But Marx did not make this distinction between ‘run-of-the-mill’ and ‘monumental’ crises. It might take longer but capitalism could still recover from a Crash with a capital C. Capitalism could always get out of the holes it periodically dug for itself -- and will until its gravediggers come along to bury it.

According to Yaroufakis, Keynes
‘instinctively understood something important about capitalism that Marx did not allow himself to dwell upon: that when capitalism digs a hole and then falls into it, it is perfectly capable of failing to climb out again. You see, the difference between Keynes and Marx was that Keynes believed in capitalism; he thought of it a little like Churchill thought of democracy (a terrible form of government but the best of all available alternatives). In fact, Keynes was eager to save capitalism from itself; to identify faults in its functioning and fix them so as to prevent crises from turning into implosions with the capacity to undermine its long term future. Marx, on the other hand, had an agenda for transcending capitalism (socialism, he called the ‘next’, more developed, phase)’.
Because he doesn’t think that the economic and political conditions during a big crisis are good for a socialist transformation of society, he argues that Keynes’s policy recipes should be tried to save capitalism from collapse so as to buy time for more favourable conditions for a changeover to socialism to emerge.

This won’t work. Surprisingly, Yaroufakis himself admitted this when he wrote in the same blog:
‘Marx was right: capitalism cannot be civilised by means of some benevolent government that applies the right dosage of fiscal and monetary policy at the right time.’
Another economics professor, who is advising the Syriza government, even understands what socialism involves:
‘The transition from capitalism to communism is necessarily related to the abolition of value form, i.e. money and commodity, and the form of enterprise’ (John Milios, The Critique of Political Economy as a Critique of the Left, Thesseis #101, 2007).
It’s not going to make any difference, though. The Syriza government won’t be able to civilise capitalism even if saves Greek capitalism.

Dulwich Hamlet F. C. and Ultras (2015)

The Action Replay Column from the March 2015 issue of the Socialist Standard

Dulwich Hamlet F. C. are a non-league football team who play less than twenty minutes away from the head office of the Socialist Party in South London.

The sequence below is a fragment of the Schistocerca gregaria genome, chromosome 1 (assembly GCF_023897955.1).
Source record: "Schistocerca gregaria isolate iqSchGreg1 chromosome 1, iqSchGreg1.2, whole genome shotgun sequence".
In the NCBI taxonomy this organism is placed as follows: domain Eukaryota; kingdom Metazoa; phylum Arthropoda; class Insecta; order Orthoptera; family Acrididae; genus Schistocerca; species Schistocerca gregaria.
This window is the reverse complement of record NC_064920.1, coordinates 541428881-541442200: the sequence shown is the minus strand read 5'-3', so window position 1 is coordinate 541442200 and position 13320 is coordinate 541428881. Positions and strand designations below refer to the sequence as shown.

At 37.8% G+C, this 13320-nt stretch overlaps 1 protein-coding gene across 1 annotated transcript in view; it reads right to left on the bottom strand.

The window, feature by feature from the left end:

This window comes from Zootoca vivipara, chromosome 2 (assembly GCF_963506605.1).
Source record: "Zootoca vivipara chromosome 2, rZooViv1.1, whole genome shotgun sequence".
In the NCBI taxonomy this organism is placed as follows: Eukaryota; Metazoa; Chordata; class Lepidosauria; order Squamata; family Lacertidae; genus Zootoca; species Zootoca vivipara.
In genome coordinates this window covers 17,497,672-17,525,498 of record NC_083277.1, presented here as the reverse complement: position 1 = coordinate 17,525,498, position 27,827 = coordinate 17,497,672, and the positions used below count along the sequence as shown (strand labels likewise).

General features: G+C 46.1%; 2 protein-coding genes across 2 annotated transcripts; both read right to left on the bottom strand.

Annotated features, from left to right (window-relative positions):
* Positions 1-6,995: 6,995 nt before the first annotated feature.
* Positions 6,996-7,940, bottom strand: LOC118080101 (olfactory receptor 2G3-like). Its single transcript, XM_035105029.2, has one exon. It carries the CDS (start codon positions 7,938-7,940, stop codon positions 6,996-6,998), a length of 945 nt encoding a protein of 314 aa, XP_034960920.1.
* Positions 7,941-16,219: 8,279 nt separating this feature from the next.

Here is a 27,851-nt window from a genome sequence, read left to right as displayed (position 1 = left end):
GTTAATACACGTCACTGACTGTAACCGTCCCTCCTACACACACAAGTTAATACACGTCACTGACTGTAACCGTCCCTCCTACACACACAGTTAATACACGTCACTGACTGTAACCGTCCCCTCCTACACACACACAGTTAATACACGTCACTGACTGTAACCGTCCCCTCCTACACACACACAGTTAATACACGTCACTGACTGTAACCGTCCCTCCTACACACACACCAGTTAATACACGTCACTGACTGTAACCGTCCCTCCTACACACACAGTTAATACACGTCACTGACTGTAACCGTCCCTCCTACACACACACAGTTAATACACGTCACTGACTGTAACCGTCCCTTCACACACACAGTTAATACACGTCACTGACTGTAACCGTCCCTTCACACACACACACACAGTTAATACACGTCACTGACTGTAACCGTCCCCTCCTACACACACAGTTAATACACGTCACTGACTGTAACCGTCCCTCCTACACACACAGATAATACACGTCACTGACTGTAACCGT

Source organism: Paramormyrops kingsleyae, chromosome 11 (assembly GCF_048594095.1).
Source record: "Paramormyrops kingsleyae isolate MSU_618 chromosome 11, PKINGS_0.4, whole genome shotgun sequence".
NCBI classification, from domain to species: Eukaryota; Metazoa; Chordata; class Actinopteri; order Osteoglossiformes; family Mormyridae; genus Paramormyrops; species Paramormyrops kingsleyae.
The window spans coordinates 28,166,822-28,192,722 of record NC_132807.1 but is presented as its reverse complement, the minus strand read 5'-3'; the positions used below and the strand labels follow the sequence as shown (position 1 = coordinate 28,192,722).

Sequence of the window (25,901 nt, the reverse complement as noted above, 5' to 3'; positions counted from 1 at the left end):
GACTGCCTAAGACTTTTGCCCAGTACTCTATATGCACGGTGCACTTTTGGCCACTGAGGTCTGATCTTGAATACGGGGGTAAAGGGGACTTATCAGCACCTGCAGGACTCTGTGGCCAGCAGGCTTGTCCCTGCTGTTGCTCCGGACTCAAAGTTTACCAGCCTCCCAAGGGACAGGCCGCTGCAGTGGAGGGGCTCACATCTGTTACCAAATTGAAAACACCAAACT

Vice magazine described them thus: ‘London's Left-Wing Utopian Non-League Ultras Are Reclaiming Football’ in the rather sensationalist title of their article (January 5). Ultras are football fans known for fanatical support and devotion to their club, primarily existing in Italian football. Ultras may use smoke flares, banners, wave flags, get involved in fanzines or instigate chants and songs at matches.

Like most, if not all, non-league clubs – at Dulwich, ticket prices are much more affordable than Premier League clubs. The fans at Dulwich call themselves the Rabble and, although the club has played since 1893, more recently some of the fans have been involved in creating a particular culture around the club.

Although the club is currently owned by a private company, the Hadley Property Group, a group of keen fans called ‘Dulwich Hamlet Supporters Trust’ seeks full or partial supporter/ community ownership of the club. The club culture commits to combating the prevalent homophobia in football, and the club’s players wore rainbow laces to this effect (the first non-league club to do so). The fans even publish their own website (dulwichhamlet.org), regular podcast ‘Forward the Hamlet’ and fanzine ‘The Moral Victory’ edited by Louis Daly.

A smaller group of fans, distinct from the Rabble, call themselves ‘the Comfast chapter’. The Comfast chapter, as with non-league Clapton F. C. ultras in North London, are more akin to famously left-wing ultras following F. C. St. Pauli in Germany. The Comfast chapter have slogans such as ‘Communism is inevitable’. Robert Molloy-Vaughan who runs Comfast was involved in a podcast called ‘This is Deep Play’ which was against commercialisation of football but described this as ‘For Future Football’ as opposed to the more negative ‘Against Modern Football’ slogan. However, Molloy-Vaughan does also write ‘football is actually a deeply flawed way of expressing yourself politically… [its] oppositional nature means you have guaranteed swathes ready to disagree with you no matter what you say, for tribal reasons.’
DJW